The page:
Are you experienced? Is your company harnessing the power of experiential marketing?

September 26, 2017

Increasingly, brands in the UAE and across the globe are finding convincing value in using experiential marketing to promote their products and services.

Experiential marketing is about delivering an impactful experience that creates an emotional connection between brand and consumer. It can bring your product and brand to life in exciting ways, deepen the relationship with your audience, and drive sales.

Yet, some brands still aren’t harnessing experiential marketing where it could maximise exposure and the impact of marketing campaigns. Maybe you think it won’t be cost-effective. Perhaps you’re concerned about limited reach. Possibly you’re worried that its impact can’t be measured.

These are the usual concerns, but they have little grounding. As Smilansky puts it in Experiential Marketing: A Practical Guide to Interactive Brand Experiences, “long-term return on investment is likely to be greater when live brand experiences are at the core of the campaign”.

When done right, experiences can be a rewarding and cost-effective channel to promote your brand in UAE markets and abroad, with benefits for long-term customer loyalty and brand growth.

When done right, experiences can be a rewarding and cost-effective channel to promote your brand in UAE markets and abroad, with benefits for long-term customer loyalty and brand growth.

Here are five key insights to help you get it right, with examples from internationally successful brands that are paving the way.

1. Offer value to drive engagement: People are more willing to engage with brands when they feel they are getting value in return for the time they invest.

Experiential marketing is often seen as an impressive way to “show off” your brand. It’s not. It’s a way to get people involved with your brand through positive experiences. It aims to spark excitement amongst your target audience by leveraging the things they care about.

In Experiential Marketing: Secrets, Strategies, and Success Stories, Smith and Hanover emphasise that in order to deliver the true promise of experiential marketing, a brand experience should stimulate the active involvement of your target audience.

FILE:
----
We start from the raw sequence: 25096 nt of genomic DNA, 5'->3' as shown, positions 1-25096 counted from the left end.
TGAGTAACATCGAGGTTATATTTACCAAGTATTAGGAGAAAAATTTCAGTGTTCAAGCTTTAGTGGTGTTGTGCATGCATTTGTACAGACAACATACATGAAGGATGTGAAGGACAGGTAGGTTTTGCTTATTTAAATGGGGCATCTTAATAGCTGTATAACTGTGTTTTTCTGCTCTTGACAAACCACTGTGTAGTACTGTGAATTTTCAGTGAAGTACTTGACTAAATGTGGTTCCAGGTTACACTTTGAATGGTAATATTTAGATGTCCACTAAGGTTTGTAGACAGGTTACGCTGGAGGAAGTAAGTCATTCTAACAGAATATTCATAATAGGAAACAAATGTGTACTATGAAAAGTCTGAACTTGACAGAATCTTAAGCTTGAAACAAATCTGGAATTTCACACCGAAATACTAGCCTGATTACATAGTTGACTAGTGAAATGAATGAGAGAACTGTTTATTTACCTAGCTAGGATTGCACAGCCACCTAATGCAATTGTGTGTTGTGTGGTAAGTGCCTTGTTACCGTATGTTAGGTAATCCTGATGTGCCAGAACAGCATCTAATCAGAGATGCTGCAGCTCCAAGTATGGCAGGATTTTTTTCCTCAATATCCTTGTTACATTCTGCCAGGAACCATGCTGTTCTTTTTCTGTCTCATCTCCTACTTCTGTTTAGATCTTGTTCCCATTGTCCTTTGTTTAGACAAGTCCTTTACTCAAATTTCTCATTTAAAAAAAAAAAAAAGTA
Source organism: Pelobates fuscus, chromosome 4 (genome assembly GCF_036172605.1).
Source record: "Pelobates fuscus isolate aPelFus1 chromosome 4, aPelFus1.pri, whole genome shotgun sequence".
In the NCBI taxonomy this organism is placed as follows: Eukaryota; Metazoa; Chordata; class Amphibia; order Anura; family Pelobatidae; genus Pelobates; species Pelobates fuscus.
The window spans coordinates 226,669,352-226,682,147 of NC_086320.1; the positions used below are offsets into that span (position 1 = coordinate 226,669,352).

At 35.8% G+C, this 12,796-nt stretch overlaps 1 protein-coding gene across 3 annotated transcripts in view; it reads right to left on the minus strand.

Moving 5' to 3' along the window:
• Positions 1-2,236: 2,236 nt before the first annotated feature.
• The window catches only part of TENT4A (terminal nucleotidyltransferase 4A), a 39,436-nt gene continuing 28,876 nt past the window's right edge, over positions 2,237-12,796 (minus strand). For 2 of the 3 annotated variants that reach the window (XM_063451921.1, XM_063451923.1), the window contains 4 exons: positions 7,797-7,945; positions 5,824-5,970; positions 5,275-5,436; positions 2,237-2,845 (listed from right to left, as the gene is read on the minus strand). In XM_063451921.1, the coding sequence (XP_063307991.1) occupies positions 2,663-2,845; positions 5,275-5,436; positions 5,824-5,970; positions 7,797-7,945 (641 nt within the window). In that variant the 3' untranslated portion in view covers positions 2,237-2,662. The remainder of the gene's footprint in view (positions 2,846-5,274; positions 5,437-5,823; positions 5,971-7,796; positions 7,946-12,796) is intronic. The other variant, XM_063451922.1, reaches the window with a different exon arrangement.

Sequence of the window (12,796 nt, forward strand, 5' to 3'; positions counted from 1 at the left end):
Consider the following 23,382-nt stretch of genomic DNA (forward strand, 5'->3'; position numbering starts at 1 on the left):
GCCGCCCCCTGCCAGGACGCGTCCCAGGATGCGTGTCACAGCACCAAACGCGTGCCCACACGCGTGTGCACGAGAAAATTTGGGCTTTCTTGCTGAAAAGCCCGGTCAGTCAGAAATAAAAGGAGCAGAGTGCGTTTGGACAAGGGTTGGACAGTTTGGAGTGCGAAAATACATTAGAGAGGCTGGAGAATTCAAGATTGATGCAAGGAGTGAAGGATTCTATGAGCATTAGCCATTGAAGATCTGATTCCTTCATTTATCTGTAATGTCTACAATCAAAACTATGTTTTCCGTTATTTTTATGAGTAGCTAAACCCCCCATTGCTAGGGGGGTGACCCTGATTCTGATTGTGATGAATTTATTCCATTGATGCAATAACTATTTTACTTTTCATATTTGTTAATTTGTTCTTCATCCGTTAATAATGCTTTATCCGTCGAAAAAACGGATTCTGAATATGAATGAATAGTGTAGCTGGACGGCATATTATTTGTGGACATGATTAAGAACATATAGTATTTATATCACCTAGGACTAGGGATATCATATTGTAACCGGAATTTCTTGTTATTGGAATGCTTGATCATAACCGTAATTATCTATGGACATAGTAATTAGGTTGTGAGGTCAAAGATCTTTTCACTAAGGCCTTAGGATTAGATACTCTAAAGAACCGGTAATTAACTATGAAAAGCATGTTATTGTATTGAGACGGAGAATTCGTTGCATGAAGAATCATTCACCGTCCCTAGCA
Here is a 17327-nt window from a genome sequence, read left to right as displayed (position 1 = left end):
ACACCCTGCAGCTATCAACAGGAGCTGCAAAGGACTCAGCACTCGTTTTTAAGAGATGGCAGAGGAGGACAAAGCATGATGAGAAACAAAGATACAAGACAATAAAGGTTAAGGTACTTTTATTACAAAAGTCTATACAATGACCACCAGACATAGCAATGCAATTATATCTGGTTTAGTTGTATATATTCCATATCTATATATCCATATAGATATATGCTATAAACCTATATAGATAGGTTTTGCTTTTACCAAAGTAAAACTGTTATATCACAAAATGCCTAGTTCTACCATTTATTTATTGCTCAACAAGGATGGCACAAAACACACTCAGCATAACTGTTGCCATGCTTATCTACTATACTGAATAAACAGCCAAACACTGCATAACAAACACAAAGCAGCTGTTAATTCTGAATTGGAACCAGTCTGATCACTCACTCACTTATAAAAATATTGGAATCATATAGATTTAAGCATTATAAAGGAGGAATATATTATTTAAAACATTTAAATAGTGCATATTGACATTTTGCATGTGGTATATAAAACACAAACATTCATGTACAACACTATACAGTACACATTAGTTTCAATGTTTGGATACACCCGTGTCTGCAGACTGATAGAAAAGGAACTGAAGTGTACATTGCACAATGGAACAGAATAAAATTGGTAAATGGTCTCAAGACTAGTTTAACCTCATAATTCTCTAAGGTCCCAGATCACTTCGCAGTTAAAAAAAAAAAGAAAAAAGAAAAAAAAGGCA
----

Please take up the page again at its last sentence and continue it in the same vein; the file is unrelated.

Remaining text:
Air France’s “Upgrade Challenge” experiential campaign is a fantastic example of this. To support the launch of their new business class cabins in Asia, the airline introduced a mobile game that allowed fliers to compete for an upgrade while waiting for their flight.

The game generated tremendous customer engagement for Air France, and key to its success was an acute understanding of this value equation.

2. Link the experience to your brand story: You cannot fake authenticity. I’ve written before about how authenticity is a critical element in brand messaging. The key here is to link experiences to your brand in an authentic way.

Aim to be consistent with your brand’s heritage and storytelling so as to connect with your target audience in an impactful and memorable way.

Consumers choose to do business with brands they trust. For a marketing experience to resonate it has to be consistent with the consumer’s image of the brand: dissonance can prompt doubt, dismissal and even mistrust.

Without a sense of authenticity, your brand can produce a fabulous, much-hyped event and still not connect. Imagine you invest in an incredible fireworks display for Eid Al Adha. Everything goes spectacularly well and people end up talking about the fireworks for weeks afterwards. But people aren’t talking about your brand.

The fireworks aren’t experiential marketing – just an event. Sponsorship at best. You may get flickers of brand awareness the night of, but you rarely see the long-term benefits of experiential campaigns that build an authentic connection with consumers.

Authenticity doesn’t have to be overt, such as a literal “about us” narrative. Consider the Open University, whose brand promise is all about learning, self-discovery and personal growth. They created a giant mirrored Infinity Reflection Cube in London that tied powerfully to their core message by encouraging people to enter the installation and self-reflect.

3. Maximise impact and impressiveness: Consumers have a limited attention span, especially for experiences at trade shows where there’s ample competition. Your challenge: to tell a compelling story (that packs an emotional punch) in the shortest time possible.

As Soilen notes in Exhibit Marketing and Trade Show Intelligence , you have roughly three seconds to get the attention of visitors walking past your booth, then you have just a few minutes to capitalise on their attention. What’s more, 58% of visitors will not wait more than a minute at a stand unless you’re engaging them.